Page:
Irregular periods, or shifts in your menstrual cycle, are one of the first clues you’re in some stage of menopause. Irregular periods can either come close together or further apart than usual, then progress to less frequent irregular periods in varying degrees of heaviness.

Hot flashes/night sweats

Hot flashes — the sudden onset of intense, feverish sweating — can happen to 75% of menopausal women, according to Johns Hopkins Medicine. As you can see, hot flashes and menopausereally go hand-in-hand for most women. They feel like a sudden internal heat that emanates outward toward your skin, and are often accompanied by a raised heart rate.

Weight gain

During perimenopause your metabolism slows, triggering weight gain concentrated in the midsection when you head into menopause. The average woman gains 5 pounds but can gain 10 or more during this time.

Sleep disturbances

Plunging estrogen levels and menopausal night sweats can mess with our ability to get enough deep REM sleep, which can make us prone to weight gain, studies show. Plus, sleep deprivation has been shown to raise cortisol levels — a stress hormone — which can also contribute to weight gain.

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Vaginal dryness/painful intercourse

Vaginal dryness and painful intercourse can occur during perimenopause and menopause when estrogen levels decline and vaginal tissue becomes thinner, making you more prone to bladder and urinary tract infections, as well.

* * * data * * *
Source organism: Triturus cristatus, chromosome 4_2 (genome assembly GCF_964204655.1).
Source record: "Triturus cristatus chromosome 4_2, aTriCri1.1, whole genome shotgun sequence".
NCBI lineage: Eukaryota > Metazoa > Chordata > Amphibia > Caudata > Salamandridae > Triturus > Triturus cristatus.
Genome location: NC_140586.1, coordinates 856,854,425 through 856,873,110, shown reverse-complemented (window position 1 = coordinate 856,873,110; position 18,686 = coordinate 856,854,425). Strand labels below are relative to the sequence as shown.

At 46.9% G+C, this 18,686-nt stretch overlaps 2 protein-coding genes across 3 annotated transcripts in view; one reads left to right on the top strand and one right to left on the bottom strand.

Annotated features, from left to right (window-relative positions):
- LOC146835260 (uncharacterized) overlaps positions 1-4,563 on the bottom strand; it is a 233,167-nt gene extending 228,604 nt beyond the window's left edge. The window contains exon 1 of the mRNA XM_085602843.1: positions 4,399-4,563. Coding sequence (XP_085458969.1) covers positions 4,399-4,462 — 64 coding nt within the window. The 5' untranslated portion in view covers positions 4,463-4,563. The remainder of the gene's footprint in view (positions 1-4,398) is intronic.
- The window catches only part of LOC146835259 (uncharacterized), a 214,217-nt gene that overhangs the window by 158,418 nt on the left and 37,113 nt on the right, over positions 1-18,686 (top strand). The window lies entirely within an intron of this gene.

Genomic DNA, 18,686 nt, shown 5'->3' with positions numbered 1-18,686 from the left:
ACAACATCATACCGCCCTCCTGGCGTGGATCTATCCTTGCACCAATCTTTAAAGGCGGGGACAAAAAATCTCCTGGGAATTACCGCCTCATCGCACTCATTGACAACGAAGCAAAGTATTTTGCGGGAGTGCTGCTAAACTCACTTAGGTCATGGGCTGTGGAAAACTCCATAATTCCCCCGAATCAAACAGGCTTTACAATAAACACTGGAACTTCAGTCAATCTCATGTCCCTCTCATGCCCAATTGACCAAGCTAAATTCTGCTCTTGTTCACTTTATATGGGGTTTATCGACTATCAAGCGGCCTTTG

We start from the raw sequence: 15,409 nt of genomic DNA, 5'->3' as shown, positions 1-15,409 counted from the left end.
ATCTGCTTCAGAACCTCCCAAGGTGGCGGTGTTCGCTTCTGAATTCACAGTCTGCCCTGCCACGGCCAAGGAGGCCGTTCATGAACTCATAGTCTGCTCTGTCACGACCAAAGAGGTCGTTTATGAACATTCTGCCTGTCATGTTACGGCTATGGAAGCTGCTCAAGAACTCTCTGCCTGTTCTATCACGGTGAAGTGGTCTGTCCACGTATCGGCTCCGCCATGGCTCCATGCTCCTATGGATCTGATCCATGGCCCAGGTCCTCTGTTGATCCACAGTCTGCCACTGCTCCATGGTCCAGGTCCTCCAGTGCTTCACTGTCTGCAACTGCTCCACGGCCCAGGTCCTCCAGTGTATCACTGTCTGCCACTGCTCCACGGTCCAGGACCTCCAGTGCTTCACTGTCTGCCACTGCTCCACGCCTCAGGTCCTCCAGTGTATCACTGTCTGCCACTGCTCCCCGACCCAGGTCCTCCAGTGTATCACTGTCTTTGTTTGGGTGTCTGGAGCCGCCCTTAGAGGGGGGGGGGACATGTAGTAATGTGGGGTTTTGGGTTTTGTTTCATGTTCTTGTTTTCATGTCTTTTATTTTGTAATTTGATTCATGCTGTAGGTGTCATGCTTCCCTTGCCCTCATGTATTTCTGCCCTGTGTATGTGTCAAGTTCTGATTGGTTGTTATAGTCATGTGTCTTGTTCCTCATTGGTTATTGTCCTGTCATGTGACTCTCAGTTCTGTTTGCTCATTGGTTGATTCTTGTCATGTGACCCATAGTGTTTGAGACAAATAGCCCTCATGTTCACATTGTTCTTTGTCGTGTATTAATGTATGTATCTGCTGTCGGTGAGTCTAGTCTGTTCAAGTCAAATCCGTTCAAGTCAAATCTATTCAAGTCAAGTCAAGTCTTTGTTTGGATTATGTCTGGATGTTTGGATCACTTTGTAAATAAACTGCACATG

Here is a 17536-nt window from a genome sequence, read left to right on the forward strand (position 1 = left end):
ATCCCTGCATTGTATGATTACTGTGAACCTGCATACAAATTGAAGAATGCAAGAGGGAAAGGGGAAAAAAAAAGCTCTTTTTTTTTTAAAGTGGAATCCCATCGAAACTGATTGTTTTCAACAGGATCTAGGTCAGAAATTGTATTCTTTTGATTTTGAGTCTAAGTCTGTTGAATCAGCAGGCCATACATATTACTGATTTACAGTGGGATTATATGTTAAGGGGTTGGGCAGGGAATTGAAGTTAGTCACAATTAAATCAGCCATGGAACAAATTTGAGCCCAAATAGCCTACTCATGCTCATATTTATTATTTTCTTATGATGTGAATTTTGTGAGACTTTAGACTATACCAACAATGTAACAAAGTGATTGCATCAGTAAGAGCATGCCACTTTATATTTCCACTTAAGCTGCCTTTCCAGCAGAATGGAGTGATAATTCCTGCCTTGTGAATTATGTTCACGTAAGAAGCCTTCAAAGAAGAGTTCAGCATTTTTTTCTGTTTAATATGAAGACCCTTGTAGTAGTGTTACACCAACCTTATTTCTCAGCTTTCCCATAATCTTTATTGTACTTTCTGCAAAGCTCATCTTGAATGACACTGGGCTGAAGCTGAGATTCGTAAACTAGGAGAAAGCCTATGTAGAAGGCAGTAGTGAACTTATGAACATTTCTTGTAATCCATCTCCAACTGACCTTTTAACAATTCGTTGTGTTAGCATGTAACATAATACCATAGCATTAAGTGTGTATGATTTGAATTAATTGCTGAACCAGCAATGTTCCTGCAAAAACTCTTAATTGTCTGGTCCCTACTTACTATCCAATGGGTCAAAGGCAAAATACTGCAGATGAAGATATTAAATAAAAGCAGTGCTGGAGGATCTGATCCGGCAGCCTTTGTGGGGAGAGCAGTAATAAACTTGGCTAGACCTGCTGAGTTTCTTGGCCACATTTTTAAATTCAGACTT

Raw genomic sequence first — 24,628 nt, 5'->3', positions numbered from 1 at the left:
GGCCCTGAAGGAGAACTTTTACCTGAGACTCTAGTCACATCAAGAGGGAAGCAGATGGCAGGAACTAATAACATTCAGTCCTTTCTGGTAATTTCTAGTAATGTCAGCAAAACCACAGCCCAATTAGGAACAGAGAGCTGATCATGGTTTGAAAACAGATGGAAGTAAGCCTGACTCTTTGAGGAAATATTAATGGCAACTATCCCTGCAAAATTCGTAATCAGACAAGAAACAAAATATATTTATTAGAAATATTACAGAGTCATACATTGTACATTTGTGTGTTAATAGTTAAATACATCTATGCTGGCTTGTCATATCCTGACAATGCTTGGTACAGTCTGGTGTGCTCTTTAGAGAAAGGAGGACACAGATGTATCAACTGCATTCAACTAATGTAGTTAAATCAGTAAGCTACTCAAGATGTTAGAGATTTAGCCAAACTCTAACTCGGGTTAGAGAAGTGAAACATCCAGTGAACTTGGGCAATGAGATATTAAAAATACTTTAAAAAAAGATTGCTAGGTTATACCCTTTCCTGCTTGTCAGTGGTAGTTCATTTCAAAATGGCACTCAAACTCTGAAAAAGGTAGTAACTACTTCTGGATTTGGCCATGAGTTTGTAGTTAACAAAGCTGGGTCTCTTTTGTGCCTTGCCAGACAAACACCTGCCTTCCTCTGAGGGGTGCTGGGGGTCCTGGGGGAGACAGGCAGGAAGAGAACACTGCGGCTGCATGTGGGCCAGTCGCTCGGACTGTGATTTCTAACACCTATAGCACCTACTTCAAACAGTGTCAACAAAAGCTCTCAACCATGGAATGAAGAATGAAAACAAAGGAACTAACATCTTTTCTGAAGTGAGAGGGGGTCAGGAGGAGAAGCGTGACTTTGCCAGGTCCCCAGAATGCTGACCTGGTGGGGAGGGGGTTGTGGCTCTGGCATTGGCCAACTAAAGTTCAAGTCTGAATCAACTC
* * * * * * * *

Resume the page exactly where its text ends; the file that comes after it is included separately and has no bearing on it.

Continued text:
Mood irritability

Mood changes in perimenopause and menopause can be the result of the sleep deprivation and hormonal fluctuations.

Menopause symptoms can make some women miserable, while others sail through unscathed. Approximately 85% of women have experienced a menopause symptom (or many), according to a 2015 BMC Women’s Health study.

What types of menopause treatments work best?

Although most of us will experience at least one menopause symptom — and likely a range — every woman’s experience with menopause overall is different. Hence, potential remedies that work for one woman, even a sister or your mother, may not be right for you.